Washington state marijuana licensees are incurring added costs in man hours and paperwork now that they’re operating without a contracted state seed-to-sale system.
Nov. 1 marked the first day licensed Washington state marijuana businesses have operated without a traceability program, and it’s raising questions about the necessity of such systems.
BioTrackTHC, which had the contract with the state for three years, failed to reach an extension with Washington’s Liquor and Control Board (LCB), and the agreement ended at midnight Oct. 31.
The LCB selected MJ Freeway’s Leaf Data Systems as a replacement, but the system won’t be available until January at the earliest.
In the meantime, the LCB established a contingency plan that puts the responsibility on businesses to track data and then upload it onto Leaf Data Systems once it’s online.
BioTrackTHC also offered Washington state’s marijuana businesses another alternative: a so-called unified contingency plan that gathered a handful of third-party traceability software providers under one umbrella to help licensees coordinate functions and data. It’s essentially an automated version of the state system.
Depending on how the transition period plays out, some industry insiders are wondering if it will prove the industry doesn’t really need state systems after all.
“This is the beginning of a new model of traceability where states do not have contracts to maintain state databases, but instead rely on audits and enforcement to ensure compliance,” said Jeremy Moberg, president of the Washington Sungrowers Industry Association (WSIA).
Up to Nov. 1, there had been discussion about contract extensions and other possible fixes, but Moberg said negotiations between Washington state and BioTrackTHC are now dead.
Jeremy Weikum – manager at Longview Freedom Market, a retail marijuana store – said that even though his company tried to be as prepared as possible, there was much uncertainty about what was going to happen until transition day arrived.
“We were flying by the seat of our pants,” he said.
When he went to work on transition day, he couldn’t adjust any inventory.
“It looks like, as far as the traceability, anything coming in or out is not working, and that could be a huge problem,” he said.
The company is using Google spreadsheet program Sheets to input inventory changes.
Longview tried to bolster its marijuana supply in October to weather any potential shortfalls.
“I don’t know if it’ll be a huge issue for us,” Weikum added. “But depending on how long it takes, we can only go so long on the inventory we have.”
At the Bakeree, a cannabis retail shop in Seattle, owner Jeremy Kaufman said the man hours required to remain compliant with the state’s requirements and process a “massive amount of paperwork” will cost him an additional $500-$700 a month.
He’s wondering how all this data will ever be compiled.
“I can’t even imagine an audit,” Kaufman said.
Oscar Velasco-Schmitz – co-owner of Dockside Cannabis, which has stores in Seattle and Shoreline – said his employees hadn’t reported any issues with inventory or transactions and he was getting manifests from the producer/processors.
“That’s a very positive sign,” said Velasco-Schmitz, who’s using BioTrackTHC’s unified contingency plan.
But he has incurred additional labor costs, particularly with his inventory personnel.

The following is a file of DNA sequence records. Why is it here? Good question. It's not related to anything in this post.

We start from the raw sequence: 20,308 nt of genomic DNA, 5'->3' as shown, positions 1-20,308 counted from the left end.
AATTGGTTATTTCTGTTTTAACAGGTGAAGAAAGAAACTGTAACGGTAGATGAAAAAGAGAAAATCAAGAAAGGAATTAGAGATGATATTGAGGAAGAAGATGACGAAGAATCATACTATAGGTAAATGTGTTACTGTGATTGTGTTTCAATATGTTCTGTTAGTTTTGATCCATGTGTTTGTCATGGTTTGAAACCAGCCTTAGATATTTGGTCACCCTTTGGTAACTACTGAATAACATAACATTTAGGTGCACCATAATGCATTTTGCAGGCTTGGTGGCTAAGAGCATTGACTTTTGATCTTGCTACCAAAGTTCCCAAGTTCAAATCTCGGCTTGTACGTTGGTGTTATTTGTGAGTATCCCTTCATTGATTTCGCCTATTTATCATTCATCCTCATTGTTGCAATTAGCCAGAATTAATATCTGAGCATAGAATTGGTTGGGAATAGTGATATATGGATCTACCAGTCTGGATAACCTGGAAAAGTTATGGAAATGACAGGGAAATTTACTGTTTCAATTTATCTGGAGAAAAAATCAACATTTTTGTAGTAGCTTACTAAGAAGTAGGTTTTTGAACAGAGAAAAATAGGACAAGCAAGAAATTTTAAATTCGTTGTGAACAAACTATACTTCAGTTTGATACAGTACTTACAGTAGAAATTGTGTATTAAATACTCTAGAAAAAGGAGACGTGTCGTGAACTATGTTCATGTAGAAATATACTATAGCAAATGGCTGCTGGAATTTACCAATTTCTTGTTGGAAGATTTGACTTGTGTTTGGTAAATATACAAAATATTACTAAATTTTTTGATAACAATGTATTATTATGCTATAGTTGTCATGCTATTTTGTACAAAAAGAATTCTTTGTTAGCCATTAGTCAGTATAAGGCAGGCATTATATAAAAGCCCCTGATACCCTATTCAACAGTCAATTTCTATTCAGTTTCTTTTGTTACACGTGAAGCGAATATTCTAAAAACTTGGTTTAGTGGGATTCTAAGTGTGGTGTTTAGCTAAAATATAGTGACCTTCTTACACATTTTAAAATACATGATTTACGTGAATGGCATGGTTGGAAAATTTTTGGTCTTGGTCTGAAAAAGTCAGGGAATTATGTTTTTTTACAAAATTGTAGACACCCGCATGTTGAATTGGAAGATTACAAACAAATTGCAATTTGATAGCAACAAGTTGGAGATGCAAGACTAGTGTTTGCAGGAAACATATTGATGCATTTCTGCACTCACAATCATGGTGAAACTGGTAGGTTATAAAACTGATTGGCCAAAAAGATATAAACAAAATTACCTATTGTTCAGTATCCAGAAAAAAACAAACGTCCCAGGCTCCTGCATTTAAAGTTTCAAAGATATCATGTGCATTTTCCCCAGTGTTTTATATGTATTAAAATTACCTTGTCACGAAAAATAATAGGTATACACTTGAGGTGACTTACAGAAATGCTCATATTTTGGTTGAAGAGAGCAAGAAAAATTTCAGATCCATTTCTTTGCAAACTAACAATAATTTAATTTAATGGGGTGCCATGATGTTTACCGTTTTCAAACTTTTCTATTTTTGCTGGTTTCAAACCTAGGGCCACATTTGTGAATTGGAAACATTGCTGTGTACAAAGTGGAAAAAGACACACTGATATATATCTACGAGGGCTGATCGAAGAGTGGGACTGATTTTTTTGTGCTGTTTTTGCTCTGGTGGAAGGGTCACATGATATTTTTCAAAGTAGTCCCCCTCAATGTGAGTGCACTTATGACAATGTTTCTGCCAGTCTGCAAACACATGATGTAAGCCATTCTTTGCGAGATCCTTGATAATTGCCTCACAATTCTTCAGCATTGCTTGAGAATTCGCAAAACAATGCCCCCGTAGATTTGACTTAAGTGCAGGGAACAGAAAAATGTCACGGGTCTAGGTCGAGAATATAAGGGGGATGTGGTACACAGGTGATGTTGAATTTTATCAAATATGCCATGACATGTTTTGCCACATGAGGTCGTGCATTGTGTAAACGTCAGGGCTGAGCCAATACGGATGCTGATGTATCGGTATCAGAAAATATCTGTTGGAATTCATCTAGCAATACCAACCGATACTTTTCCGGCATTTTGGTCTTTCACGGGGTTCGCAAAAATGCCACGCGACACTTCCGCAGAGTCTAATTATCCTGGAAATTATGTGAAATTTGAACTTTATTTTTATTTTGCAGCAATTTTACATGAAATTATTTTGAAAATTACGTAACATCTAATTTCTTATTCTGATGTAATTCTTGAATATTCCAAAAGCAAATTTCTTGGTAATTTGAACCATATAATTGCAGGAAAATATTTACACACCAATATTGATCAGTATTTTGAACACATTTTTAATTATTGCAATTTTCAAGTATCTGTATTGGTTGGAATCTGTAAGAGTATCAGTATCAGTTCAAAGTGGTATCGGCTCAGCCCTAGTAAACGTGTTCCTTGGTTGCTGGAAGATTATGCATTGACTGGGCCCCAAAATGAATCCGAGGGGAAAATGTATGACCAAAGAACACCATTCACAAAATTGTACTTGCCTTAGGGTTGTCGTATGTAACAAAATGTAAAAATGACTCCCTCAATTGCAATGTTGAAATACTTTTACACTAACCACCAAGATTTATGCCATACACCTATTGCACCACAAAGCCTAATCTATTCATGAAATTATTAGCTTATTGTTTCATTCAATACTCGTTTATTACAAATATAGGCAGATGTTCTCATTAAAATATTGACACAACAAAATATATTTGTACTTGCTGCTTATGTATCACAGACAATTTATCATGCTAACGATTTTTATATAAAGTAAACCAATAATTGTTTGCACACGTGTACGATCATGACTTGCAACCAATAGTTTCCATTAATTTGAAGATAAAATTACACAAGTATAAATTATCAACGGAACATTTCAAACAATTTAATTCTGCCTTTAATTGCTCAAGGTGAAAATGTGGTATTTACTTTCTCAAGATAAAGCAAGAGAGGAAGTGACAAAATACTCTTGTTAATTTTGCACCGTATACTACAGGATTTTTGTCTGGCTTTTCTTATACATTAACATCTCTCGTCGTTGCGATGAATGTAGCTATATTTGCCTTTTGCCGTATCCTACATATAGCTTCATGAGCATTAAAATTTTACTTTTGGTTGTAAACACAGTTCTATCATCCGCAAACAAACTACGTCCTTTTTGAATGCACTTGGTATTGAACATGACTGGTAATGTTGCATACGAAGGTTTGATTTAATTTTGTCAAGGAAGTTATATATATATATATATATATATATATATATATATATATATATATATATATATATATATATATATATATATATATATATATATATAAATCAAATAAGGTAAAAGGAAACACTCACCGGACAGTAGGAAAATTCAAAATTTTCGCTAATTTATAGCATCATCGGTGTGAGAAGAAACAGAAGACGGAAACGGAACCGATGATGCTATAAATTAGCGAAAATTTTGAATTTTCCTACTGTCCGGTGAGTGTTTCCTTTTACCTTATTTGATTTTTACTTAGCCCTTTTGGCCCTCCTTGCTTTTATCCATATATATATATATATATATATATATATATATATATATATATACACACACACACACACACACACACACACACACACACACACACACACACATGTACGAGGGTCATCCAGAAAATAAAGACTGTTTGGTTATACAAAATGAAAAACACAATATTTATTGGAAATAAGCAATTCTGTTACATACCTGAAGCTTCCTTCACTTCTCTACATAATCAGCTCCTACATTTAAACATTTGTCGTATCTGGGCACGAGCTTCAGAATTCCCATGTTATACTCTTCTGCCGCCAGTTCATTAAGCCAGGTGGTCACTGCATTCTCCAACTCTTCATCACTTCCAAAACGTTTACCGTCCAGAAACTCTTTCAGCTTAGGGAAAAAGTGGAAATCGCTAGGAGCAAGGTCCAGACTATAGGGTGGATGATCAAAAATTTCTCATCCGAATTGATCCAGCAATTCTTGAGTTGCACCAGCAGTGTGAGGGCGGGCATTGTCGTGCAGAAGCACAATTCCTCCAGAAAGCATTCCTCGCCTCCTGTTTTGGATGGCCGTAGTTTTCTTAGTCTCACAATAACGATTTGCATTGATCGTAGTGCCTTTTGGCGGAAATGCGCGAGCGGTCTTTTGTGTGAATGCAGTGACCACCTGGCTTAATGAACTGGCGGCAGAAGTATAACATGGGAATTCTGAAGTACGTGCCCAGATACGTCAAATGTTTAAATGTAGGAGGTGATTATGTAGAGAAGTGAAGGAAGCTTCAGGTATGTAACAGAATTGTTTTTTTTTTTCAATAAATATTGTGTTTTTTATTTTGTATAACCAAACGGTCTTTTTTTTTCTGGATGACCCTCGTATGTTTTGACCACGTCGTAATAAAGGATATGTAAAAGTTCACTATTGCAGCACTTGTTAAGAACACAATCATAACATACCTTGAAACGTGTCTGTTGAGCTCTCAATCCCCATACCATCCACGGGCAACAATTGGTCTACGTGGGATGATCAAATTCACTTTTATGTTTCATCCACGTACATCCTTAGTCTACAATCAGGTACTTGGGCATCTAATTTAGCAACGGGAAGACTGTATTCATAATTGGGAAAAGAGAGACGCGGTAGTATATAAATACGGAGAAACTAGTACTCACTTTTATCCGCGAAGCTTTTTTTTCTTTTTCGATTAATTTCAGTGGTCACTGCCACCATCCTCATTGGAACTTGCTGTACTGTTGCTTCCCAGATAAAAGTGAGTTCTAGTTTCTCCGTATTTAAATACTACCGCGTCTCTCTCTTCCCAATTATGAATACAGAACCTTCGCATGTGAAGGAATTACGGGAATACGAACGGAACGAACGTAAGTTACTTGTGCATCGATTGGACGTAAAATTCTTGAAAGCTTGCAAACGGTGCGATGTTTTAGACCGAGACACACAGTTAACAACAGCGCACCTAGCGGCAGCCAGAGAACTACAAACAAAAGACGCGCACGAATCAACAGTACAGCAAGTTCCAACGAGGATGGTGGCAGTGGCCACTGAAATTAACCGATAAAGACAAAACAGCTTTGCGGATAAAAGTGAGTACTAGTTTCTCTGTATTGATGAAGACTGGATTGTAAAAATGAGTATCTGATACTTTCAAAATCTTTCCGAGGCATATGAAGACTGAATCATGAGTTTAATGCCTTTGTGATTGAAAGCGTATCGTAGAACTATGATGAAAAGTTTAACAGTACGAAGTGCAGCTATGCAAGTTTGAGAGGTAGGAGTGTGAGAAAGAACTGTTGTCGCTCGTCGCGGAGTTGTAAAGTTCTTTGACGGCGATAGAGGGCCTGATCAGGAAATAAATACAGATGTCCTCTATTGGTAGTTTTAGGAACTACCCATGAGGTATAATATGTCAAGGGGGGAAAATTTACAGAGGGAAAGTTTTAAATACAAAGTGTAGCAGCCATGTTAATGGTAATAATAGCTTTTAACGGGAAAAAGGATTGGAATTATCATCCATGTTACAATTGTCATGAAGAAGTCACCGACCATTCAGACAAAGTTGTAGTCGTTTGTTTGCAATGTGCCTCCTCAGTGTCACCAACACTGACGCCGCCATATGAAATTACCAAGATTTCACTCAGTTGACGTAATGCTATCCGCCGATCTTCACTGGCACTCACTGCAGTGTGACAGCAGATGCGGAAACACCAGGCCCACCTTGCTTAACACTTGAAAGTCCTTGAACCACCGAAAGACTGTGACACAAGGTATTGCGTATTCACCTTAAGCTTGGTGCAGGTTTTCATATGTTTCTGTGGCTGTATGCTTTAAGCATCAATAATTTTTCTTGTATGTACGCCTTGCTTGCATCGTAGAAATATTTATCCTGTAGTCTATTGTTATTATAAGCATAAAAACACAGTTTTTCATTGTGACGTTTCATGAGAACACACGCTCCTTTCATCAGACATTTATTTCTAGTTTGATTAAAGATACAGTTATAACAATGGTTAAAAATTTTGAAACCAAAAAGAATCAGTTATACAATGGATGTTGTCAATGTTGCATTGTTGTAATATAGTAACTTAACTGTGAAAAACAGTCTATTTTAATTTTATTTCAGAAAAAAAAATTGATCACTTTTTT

“This is going to be true across the board,” Velasco-Schmitz said, adding that anytime there’s a change in technology, there also will be an increase in resources expended.
Like many other retailers, Dockside purchased additional supply to get ahead of anticipated shortages. If that product doesn’t sell, the company will have to discount it to move it, costing his business more money.
“This isn’t just an inconvenience, it’s a disruption,” he said.
On the producer/processor side, Matt Sampson, owner of North Coast Growers in Anacortes, said there’s “not going to be too much hitch in our giddy-up.”
“It seems like it’s a lot of hype,” he added.
In fact, the slight panic among retailers has benefited his business in recent weeks. Worried owners have increased their purchases of plants in anticipation of a dip in supply, Sampson added.
He plans to report data to the LCB every week via BioTrackTHC’s software.
“It’s not going to be a major change for us,” he said.
BioTrackTHC recruited a number of third-party software companies to participate in its unified contingency plan, including Grow Flow, LeafLink and Mister Kraken, among others.
According to BioTrackTHC, the software is a private-sector, independent clone of the expired BioTrackTHC Traceability System.
The system allows all BioTrackTHC customers – as well as licensees that have agreed to participate in the unified contingency plan using other third-party software – to submit required compliance data the same way they did previously.
By midafternoon on transition day, BioTrackTHC CEO Patrick Vo said 1,397 licensees had signed on to the plan.
Velasco-Schmitz said he feels a high level of confidence in BioTrackTHC’s temporary solution.
But it raises the question whether a seed-to-sale program needs to be state-administered.
Consider that MJ Freeway’s seed-to-sale contract with Pennsylvania cost that state $10 million.
“How many teachers can you hire for that?” Velasco-Schmitz said. “How many peace officers can you put on the street? How many homes can you build for the homeless?”
WSIA president Moberg believes this might be the unraveling of the state seed-to-sale industry.
“This is the first step toward states not having contracted vendors to maintain traceability,” he added.
If Washington operates successfully during this transition, he said, it will raise the question if such state contracts are necessary.
“All the other states are going to say, ‘Why are we going through all this trouble?'” Moberg added.
Bart Schaneman can be reached at firstname.lastname@example.org.